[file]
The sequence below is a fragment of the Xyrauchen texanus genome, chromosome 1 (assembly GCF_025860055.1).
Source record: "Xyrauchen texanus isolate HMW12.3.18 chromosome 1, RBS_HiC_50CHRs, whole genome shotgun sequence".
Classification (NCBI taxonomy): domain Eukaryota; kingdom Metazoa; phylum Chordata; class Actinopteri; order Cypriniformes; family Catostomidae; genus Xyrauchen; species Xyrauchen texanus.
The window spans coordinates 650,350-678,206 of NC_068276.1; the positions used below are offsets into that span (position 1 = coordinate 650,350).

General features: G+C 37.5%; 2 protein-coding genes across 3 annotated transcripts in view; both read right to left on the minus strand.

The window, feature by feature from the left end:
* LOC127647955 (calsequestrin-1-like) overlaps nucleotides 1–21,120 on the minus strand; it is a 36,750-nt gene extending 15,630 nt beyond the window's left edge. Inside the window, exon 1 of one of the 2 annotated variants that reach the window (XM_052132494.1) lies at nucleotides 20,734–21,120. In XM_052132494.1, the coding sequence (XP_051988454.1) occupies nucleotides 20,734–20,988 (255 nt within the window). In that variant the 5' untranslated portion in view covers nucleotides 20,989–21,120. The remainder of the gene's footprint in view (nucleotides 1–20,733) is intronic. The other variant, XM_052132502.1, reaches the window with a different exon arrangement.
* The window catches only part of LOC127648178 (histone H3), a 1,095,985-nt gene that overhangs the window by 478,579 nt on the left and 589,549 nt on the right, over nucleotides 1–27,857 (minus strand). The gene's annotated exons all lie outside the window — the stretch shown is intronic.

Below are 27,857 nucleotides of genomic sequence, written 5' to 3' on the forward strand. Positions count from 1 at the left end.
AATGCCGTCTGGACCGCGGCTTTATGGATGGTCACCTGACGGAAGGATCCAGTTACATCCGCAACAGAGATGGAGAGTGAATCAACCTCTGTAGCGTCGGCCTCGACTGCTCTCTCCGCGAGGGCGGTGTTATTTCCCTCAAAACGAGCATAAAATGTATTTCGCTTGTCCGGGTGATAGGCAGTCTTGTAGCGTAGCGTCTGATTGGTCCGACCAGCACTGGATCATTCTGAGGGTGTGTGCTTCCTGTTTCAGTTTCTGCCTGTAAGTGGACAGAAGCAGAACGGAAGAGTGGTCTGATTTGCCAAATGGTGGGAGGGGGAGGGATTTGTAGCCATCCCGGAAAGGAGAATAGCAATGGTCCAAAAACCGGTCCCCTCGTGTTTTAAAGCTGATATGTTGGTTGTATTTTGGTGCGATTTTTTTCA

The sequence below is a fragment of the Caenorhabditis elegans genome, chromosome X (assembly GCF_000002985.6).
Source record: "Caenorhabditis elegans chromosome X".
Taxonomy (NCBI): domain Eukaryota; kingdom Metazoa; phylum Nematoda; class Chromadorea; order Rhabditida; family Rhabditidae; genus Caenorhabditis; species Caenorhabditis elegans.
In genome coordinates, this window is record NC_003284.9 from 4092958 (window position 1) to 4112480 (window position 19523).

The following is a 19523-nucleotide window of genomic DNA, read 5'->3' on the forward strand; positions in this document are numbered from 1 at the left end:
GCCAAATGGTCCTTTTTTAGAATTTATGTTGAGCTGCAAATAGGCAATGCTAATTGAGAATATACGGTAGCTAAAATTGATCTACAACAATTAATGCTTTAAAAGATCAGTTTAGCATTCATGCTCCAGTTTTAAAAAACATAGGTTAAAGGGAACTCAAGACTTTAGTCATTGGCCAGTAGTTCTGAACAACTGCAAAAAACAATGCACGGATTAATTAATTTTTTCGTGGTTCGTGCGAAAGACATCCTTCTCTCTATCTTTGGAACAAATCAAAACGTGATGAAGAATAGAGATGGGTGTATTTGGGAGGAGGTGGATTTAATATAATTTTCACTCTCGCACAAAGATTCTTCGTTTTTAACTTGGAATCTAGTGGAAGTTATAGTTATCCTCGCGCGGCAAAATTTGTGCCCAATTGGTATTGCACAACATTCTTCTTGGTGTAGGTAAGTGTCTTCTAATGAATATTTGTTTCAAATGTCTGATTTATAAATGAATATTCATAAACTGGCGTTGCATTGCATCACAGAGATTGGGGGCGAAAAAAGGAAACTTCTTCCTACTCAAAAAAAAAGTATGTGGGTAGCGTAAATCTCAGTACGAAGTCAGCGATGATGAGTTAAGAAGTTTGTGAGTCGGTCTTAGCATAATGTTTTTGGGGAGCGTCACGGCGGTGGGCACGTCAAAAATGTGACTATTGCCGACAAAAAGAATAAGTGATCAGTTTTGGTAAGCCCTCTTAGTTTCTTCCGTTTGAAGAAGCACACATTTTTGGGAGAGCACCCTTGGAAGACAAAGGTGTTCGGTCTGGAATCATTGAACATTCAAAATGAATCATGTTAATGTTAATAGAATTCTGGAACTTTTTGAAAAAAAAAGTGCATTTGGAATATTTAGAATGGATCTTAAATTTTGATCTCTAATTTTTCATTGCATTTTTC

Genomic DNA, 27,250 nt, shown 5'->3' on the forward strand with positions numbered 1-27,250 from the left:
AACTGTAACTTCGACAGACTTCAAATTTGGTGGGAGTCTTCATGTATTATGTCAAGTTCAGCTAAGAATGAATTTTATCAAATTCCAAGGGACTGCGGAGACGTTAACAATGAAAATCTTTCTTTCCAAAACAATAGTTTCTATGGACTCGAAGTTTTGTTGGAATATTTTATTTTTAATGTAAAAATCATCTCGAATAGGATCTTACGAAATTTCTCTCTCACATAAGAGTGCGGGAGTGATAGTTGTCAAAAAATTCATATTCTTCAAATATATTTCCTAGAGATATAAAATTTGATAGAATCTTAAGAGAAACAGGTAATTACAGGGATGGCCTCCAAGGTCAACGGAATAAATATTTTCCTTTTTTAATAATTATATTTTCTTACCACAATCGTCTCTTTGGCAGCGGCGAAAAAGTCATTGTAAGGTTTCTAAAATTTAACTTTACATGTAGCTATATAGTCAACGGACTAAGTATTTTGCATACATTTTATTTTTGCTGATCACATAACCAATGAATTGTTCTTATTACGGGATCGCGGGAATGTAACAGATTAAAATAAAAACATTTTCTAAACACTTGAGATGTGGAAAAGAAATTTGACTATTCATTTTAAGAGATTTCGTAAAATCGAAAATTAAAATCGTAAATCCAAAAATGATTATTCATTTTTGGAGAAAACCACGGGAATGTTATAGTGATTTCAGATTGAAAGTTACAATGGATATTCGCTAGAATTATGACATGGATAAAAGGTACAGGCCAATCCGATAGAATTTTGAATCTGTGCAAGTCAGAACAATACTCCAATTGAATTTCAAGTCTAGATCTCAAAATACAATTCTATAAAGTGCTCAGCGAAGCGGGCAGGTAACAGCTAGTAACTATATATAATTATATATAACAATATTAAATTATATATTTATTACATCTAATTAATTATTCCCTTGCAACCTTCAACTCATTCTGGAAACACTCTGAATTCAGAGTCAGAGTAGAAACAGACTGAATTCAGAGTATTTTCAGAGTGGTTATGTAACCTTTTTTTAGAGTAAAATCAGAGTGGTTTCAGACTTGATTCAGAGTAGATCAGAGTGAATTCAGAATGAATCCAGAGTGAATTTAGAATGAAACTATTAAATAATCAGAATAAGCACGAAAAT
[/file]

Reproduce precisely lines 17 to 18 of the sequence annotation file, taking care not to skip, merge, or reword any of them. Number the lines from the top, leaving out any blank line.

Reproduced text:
Genomic DNA, 27,250 nt, shown 5'->3' on the forward strand with positions numbered 1-27,250 from the left:
AACTGTAACTTCGACAGACTTCAAATTTGGTGGGAGTCTTCATGTATTATGTCAAGTTCAGCTAAGAATGAATTTTATCAAATTCCAAGGGACTGCGGAGACGTTAACAATGAAAATCTTTCTTTCCAAAACAATAGTTTCTATGGACTCGAAGTTTTGTTGGAATATTTTATTTTTAATGTAAAAATCATCTCGAATAGGATCTTACGAAATTTCTCTCTCACATAAGAGTGCGGGAGTGATAGTTGTCAAAAAATTCATATTCTTCAAATATATTTCCTAGAGATATAAAATTTGATAGAATCTTAAGAGAAACAGGTAATTACAGGGATGGCCTCCAAGGTCAACGGAATAAATATTTTCCTTTTTTAATAATTATATTTTCTTACCACAATCGTCTCTTTGGCAGCGGCGAAAAAGTCATTGTAAGGTTTCTAAAATTTAACTTTACATGTAGCTATATAGTCAACGGACTAAGTATTTTGCATACATTTTATTTTTGCTGATCACATAACCAATGAATTGTTCTTATTACGGGATCGCGGGAATGTAACAGATTAAAATAAAAACATTTTCTAAACACTTGAGATGTGGAAAAGAAATTTGACTATTCATTTTAAGAGATTTCGTAAAATCGAAAATTAAAATCGTAAATCCAAAAATGATTATTCATTTTTGGAGAAAACCACGGGAATGTTATAGTGATTTCAGATTGAAAGTTACAATGGATATTCGCTAGAATTATGACATGGATAAAAGGTACAGGCCAATCCGATAGAATTTTGAATCTGTGCAAGTCAGAACAATACTCCAATTGAATTTCAAGTCTAGATCTCAAAATACAATTCTATAAAGTGCTCAGCGAAGCGGGCAGGTAACAGCTAGTAACTATATATAATTATATATAACAATATTAAATTATATATTTATTACATCTAATTAATTATTCCCTTGCAACCTTCAACTCATTCTGGAAACACTCTGAATTCAGAGTCAGAGTAGAAACAGACTGAATTCAGAGTATTTTCAGAGTGGTTATGTAACCTTTTTTTAGAGTAAAATCAGAGTGGTTTCAGACTTGATTCAGAGTAGATCAGAGTGAATTCAGAATGAATCCAGAGTGAATTTAGAATGAAACTATTAAATAATCAGAATAAGCACGAAAAT